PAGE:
Monday, Aug. 24, 2009 | Miriam Goldstein was floating on an inflatable raft in one of the planet’s oldest biological communities, curiously watching gelatinous creatures few humans have ever seen, when she noticed tiny polka dots of plastic bobbing on the ocean surface.
Goldstein was shocked to see firsthand how big pieces of synthetic debris are breaking down and littering the North Pacific Gyre with “micro-plastics” — almost undetectable, confetti-like bits that could end up fouling the entire food chain, from zooplankton to humans.
“So there are all these cool organisms, and they’re underneath this sort of layer of plastics just floating there,” said Goldstein, the chief scientist on a Scripps Institution of Oceanography mission to study the so-called Great Pacific Garbage Patch that has collected in the gyre, which is about 1,000 miles off the California coast.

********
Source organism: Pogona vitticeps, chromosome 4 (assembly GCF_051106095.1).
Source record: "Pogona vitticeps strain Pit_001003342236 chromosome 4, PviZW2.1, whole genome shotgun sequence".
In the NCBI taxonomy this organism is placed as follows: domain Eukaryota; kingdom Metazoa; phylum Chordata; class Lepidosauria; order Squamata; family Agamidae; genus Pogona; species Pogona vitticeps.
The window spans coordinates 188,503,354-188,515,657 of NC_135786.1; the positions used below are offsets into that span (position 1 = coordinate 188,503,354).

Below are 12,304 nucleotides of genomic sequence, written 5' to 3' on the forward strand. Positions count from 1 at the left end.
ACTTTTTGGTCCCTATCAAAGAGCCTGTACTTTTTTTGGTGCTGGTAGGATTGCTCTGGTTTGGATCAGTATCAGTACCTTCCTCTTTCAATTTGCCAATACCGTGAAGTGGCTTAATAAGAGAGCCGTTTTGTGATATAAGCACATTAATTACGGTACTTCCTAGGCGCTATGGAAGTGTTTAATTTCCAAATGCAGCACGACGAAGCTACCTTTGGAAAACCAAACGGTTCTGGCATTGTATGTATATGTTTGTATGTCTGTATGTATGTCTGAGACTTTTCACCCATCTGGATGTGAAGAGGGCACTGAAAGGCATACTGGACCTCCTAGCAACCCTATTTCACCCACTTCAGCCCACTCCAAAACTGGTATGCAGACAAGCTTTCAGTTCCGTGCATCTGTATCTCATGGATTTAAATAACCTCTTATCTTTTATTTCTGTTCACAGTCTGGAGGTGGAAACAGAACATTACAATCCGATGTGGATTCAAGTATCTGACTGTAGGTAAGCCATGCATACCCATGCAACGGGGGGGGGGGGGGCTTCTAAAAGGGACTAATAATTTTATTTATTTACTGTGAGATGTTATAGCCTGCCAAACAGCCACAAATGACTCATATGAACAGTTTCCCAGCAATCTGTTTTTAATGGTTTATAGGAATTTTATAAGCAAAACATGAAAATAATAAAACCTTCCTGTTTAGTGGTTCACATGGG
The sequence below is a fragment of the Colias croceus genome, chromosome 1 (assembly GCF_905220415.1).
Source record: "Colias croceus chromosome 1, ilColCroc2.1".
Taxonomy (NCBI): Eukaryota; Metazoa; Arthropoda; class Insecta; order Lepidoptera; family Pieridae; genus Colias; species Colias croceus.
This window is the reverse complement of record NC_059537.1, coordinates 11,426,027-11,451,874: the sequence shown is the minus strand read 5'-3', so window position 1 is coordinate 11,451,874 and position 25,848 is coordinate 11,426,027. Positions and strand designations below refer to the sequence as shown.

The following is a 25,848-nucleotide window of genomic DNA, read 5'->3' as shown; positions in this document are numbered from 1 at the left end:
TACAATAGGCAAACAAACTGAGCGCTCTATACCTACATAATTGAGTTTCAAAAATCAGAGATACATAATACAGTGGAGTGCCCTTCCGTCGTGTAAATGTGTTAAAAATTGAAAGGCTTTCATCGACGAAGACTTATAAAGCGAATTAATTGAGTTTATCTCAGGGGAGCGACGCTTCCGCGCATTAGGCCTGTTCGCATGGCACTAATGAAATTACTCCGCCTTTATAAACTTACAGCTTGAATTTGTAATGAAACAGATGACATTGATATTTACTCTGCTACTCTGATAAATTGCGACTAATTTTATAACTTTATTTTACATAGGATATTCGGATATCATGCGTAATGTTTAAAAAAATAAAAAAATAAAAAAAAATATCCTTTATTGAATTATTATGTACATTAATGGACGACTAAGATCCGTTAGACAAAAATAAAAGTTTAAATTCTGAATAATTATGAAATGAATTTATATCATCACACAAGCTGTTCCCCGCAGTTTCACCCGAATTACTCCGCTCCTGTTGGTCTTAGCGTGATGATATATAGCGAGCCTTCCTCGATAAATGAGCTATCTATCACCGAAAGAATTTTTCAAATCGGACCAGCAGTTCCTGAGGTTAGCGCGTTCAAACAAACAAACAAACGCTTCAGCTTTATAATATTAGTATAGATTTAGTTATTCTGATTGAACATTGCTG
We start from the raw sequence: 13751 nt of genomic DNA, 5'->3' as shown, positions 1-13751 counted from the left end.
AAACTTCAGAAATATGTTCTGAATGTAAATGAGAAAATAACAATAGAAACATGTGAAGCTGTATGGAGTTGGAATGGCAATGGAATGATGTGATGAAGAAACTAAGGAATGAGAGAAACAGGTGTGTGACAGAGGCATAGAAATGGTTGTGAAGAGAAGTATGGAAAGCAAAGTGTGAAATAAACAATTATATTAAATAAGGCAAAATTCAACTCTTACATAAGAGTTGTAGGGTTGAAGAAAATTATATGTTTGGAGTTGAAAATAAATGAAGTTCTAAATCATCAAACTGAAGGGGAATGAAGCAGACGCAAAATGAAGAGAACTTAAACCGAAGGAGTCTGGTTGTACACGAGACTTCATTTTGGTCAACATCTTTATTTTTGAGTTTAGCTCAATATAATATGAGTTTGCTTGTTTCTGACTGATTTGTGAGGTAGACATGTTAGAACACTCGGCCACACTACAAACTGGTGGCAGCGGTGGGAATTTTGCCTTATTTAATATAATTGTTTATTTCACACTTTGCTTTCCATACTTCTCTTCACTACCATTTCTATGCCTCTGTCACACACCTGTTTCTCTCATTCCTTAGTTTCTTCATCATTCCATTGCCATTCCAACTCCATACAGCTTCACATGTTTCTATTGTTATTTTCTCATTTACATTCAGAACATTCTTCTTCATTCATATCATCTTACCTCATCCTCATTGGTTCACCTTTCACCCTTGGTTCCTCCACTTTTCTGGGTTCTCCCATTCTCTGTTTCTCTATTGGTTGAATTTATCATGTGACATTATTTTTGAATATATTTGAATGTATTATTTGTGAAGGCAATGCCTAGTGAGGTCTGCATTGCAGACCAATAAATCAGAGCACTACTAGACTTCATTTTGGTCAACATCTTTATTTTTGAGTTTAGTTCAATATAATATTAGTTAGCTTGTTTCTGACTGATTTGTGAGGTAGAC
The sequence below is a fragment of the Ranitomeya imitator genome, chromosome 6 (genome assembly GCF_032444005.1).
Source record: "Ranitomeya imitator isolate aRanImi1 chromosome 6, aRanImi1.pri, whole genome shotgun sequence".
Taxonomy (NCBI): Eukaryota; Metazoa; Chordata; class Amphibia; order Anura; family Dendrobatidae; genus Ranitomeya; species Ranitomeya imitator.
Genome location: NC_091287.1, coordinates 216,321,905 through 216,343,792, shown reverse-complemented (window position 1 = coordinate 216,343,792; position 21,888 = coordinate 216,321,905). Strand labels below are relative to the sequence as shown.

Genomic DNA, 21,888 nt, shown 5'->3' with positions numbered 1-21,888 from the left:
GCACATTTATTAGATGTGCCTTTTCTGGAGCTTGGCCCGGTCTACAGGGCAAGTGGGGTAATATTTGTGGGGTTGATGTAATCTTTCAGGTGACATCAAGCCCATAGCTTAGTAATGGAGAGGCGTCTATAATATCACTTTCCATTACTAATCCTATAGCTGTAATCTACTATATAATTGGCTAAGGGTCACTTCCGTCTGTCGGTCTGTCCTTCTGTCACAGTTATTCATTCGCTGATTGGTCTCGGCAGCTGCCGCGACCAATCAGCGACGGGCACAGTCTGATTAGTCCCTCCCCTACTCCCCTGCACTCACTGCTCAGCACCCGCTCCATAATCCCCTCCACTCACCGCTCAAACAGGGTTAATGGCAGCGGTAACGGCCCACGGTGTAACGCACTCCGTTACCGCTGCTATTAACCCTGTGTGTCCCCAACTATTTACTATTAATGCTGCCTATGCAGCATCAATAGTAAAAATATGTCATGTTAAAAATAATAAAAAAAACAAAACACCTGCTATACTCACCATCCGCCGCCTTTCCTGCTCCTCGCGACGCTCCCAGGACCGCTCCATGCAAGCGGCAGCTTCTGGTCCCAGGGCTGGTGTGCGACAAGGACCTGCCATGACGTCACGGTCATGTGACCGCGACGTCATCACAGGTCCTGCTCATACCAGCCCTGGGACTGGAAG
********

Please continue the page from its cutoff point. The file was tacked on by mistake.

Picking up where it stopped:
“I really didn’t expect it would be that easy to see plastic, in this random bit of ocean somewhere between California and Hawaii.”
Goldstein and her fellow Scripps doctoral students said they experienced one surprise after another during the just completed 20-day cruise to the gyre. They have brought back more than 100 samples that, along with their observations, will lead to a greater understanding of how tons and tons of plastic affect the gyre’s ecosystem, and by extension, the world community.
On a daily basis researchers saw trash — battered bottles and buckets, hard hats and bath toys, toothbrushes, cigarette lighters and derelict fishing gear — whizzing by their research vessel the New Horizon.